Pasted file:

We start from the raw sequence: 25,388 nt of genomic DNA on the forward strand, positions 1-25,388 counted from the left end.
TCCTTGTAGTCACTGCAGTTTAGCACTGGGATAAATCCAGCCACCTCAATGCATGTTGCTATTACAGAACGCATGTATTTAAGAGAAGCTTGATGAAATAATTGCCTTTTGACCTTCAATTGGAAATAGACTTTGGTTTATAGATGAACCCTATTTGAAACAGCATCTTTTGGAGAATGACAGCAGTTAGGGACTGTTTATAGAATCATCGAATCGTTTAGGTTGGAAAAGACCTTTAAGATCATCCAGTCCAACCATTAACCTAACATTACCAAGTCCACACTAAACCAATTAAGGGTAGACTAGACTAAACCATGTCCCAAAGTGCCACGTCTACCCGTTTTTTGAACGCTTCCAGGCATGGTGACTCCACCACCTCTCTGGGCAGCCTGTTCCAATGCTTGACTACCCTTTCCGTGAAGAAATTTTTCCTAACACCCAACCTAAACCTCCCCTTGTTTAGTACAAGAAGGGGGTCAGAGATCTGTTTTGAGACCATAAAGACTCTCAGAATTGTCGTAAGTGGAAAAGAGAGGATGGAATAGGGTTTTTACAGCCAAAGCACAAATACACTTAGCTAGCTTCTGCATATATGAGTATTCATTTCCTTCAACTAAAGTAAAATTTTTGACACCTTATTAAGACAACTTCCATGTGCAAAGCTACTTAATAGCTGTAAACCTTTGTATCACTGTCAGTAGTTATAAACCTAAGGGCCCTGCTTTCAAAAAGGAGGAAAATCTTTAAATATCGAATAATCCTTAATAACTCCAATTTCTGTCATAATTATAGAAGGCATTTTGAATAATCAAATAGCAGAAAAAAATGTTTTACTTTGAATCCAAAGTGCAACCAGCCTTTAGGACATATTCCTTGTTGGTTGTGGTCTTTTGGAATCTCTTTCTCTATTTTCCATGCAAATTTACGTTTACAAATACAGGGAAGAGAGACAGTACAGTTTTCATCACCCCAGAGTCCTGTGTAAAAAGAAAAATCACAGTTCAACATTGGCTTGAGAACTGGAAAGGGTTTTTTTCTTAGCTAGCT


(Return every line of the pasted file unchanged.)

We start from the raw sequence: 25,388 nt of genomic DNA on the forward strand, positions 1-25,388 counted from the left end.
TCCTTGTAGTCACTGCAGTTTAGCACTGGGATAAATCCAGCCACCTCAATGCATGTTGCTATTACAGAACGCATGTATTTAAGAGAAGCTTGATGAAATAATTGCCTTTTGACCTTCAATTGGAAATAGACTTTGGTTTATAGATGAACCCTATTTGAAACAGCATCTTTTGGAGAATGACAGCAGTTAGGGACTGTTTATAGAATCATCGAATCGTTTAGGTTGGAAAAGACCTTTAAGATCATCCAGTCCAACCATTAACCTAACATTACCAAGTCCACACTAAACCAATTAAGGGTAGACTAGACTAAACCATGTCCCAAAGTGCCACGTCTACCCGTTTTTTGAACGCTTCCAGGCATGGTGACTCCACCACCTCTCTGGGCAGCCTGTTCCAATGCTTGACTACCCTTTCCGTGAAGAAATTTTTCCTAACACCCAACCTAAACCTCCCCTTGTTTAGTACAAGAAGGGGGTCAGAGATCTGTTTTGAGACCATAAAGACTCTCAGAATTGTCGTAAGTGGAAAAGAGAGGATGGAATAGGGTTTTTACAGCCAAAGCACAAATACACTTAGCTAGCTTCTGCATATATGAGTATTCATTTCCTTCAACTAAAGTAAAATTTTTGACACCTTATTAAGACAACTTCCATGTGCAAAGCTACTTAATAGCTGTAAACCTTTGTATCACTGTCAGTAGTTATAAACCTAAGGGCCCTGCTTTCAAAAAGGAGGAAAATCTTTAAATATCGAATAATCCTTAATAACTCCAATTTCTGTCATAATTATAGAAGGCATTTTGAATAATCAAATAGCAGAAAAAAATGTTTTACTTTGAATCCAAAGTGCAACCAGCCTTTAGGACATATTCCTTGTTGGTTGTGGTCTTTTGGAATCTCTTTCTCTATTTTCCATGCAAATTTACGTTTACAAATACAGGGAAGAGAGACAGTACAGTTTTCATCACCCCAGAGTCCTGTGTAAAAAGAAAAATCACAGTTCAACATTGGCTTGAGAACTGGAAAGGGTTTTTTTCTTAGCTAGCT